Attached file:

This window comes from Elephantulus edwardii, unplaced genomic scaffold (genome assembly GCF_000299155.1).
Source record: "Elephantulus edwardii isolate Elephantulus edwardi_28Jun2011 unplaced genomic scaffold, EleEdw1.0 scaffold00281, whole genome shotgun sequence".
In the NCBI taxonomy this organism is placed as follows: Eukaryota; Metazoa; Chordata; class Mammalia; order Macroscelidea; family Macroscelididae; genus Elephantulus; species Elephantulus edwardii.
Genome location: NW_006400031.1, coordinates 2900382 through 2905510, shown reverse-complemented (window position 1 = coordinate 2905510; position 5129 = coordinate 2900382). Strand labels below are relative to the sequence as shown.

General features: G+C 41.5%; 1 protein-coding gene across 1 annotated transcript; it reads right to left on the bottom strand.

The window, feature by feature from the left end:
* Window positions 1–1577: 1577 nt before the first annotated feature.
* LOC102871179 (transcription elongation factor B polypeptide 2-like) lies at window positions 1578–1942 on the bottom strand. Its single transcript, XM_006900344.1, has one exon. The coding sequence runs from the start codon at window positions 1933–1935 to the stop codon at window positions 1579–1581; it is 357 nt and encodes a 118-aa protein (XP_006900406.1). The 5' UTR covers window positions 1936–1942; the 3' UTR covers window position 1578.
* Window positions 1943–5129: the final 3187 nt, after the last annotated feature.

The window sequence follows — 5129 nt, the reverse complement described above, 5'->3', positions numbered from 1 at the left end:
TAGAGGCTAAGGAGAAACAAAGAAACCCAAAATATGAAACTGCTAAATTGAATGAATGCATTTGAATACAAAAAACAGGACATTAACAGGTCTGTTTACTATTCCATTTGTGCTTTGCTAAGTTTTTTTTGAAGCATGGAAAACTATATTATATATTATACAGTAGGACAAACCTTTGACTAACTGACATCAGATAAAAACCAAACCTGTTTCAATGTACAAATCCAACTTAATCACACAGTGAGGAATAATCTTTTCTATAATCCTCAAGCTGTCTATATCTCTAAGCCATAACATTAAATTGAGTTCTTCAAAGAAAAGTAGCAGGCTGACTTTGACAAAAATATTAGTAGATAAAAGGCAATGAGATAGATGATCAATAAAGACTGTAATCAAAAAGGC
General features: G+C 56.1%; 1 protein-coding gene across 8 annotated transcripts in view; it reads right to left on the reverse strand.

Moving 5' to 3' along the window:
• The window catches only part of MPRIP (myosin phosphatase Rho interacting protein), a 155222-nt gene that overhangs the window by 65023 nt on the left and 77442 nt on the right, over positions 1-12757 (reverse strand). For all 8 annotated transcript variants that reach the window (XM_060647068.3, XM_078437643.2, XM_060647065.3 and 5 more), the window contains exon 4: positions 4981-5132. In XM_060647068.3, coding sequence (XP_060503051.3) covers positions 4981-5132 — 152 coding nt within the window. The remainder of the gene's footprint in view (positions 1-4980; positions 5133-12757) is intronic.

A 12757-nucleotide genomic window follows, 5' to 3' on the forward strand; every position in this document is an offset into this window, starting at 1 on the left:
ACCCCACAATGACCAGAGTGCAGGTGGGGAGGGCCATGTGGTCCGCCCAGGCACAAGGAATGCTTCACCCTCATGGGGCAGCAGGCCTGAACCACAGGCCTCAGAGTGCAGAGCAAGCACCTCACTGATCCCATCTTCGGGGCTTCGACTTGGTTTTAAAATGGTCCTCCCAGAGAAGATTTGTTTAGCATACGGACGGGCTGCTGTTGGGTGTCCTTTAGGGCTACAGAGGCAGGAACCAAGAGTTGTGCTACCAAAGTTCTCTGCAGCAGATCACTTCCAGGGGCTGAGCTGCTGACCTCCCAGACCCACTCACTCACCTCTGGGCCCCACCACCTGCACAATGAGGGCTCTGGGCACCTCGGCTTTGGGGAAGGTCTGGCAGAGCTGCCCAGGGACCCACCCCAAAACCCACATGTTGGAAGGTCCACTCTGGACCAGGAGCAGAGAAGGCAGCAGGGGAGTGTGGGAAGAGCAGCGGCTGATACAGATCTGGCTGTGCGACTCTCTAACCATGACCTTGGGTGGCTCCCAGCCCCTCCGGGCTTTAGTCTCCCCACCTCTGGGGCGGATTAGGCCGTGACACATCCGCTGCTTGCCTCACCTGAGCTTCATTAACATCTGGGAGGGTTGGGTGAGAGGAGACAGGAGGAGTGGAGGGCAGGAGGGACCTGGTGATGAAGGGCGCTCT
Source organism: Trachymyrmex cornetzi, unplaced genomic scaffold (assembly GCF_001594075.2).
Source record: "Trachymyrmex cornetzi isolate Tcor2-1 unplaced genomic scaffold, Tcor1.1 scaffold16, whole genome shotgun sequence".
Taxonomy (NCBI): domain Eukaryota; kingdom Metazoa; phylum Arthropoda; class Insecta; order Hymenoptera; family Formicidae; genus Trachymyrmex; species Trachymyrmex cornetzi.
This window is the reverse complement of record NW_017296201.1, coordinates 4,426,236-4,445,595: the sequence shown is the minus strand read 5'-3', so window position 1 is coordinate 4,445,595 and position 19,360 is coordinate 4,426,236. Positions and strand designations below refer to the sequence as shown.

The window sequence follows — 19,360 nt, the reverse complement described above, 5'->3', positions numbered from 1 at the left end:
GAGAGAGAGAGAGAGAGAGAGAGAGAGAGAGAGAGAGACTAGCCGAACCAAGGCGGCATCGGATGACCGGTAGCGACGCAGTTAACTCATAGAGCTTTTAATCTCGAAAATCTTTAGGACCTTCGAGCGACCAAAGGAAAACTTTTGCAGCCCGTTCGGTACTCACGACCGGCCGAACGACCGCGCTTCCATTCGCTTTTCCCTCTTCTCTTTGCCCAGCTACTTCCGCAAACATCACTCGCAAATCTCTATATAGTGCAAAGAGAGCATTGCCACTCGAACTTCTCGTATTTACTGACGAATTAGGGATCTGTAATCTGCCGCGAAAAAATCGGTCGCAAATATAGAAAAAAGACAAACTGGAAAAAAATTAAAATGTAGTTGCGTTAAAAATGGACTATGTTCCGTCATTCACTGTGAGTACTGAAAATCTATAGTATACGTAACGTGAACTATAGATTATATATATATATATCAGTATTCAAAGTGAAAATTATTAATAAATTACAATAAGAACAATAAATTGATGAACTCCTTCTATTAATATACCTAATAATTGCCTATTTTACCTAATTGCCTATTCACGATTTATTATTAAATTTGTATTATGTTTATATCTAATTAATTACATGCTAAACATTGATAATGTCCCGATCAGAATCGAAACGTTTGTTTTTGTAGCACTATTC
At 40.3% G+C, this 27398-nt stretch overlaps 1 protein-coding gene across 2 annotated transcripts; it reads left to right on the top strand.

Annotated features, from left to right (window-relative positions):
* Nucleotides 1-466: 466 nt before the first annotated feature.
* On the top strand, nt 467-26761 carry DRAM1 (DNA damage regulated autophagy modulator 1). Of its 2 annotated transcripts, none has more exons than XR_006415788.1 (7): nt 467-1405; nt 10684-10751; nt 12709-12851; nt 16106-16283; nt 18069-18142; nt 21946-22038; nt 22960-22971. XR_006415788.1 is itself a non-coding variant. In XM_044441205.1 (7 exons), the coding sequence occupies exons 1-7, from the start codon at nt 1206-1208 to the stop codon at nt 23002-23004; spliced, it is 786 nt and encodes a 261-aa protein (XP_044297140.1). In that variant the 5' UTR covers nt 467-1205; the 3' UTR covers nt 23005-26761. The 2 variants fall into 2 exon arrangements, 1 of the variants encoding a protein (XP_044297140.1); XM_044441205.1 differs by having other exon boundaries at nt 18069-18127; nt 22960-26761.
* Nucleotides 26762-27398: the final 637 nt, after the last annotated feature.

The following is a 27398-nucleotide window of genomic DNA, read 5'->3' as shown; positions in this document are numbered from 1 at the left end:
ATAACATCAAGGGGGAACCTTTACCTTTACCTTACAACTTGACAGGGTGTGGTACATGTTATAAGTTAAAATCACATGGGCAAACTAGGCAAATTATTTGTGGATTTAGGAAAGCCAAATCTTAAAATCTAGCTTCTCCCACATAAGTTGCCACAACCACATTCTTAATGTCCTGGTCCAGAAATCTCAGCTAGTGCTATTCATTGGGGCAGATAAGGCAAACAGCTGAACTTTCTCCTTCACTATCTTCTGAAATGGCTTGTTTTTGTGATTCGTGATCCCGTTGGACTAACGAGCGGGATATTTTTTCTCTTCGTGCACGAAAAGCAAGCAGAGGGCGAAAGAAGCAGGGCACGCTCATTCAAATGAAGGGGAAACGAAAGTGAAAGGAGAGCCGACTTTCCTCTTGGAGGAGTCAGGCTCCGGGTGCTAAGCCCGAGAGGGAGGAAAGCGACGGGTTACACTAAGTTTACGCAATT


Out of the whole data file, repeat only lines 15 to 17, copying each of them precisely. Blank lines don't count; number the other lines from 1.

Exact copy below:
A 12757-nucleotide genomic window follows, 5' to 3' on the forward strand; every position in this document is an offset into this window, starting at 1 on the left:
ACCCCACAATGACCAGAGTGCAGGTGGGGAGGGCCATGTGGTCCGCCCAGGCACAAGGAATGCTTCACCCTCATGGGGCAGCAGGCCTGAACCACAGGCCTCAGAGTGCAGAGCAAGCACCTCACTGATCCCATCTTCGGGGCTTCGACTTGGTTTTAAAATGGTCCTCCCAGAGAAGATTTGTTTAGCATACGGACGGGCTGCTGTTGGGTGTCCTTTAGGGCTACAGAGGCAGGAACCAAGAGTTGTGCTACCAAAGTTCTCTGCAGCAGATCACTTCCAGGGGCTGAGCTGCTGACCTCCCAGACCCACTCACTCACCTCTGGGCCCCACCACCTGCACAATGAGGGCTCTGGGCACCTCGGCTTTGGGGAAGGTCTGGCAGAGCTGCCCAGGGACCCACCCCAAAACCCACATGTTGGAAGGTCCACTCTGGACCAGGAGCAGAGAAGGCAGCAGGGGAGTGTGGGAAGAGCAGCGGCTGATACAGATCTGGCTGTGCGACTCTCTAACCATGACCTTGGGTGGCTCCCAGCCCCTCCGGGCTTTAGTCTCCCCACCTCTGGGGCGGATTAGGCCGTGACACATCCGCTGCTTGCCTCACCTGAGCTTCATTAACATCTGGGAGGGTTGGGTGAGAGGAGACAGGAGGAGTGGAGGGCAGGAGGGACCTGGTGATGAAGGGCGCTCT
Source organism: Trachymyrmex cornetzi, unplaced genomic scaffold (assembly GCF_001594075.2).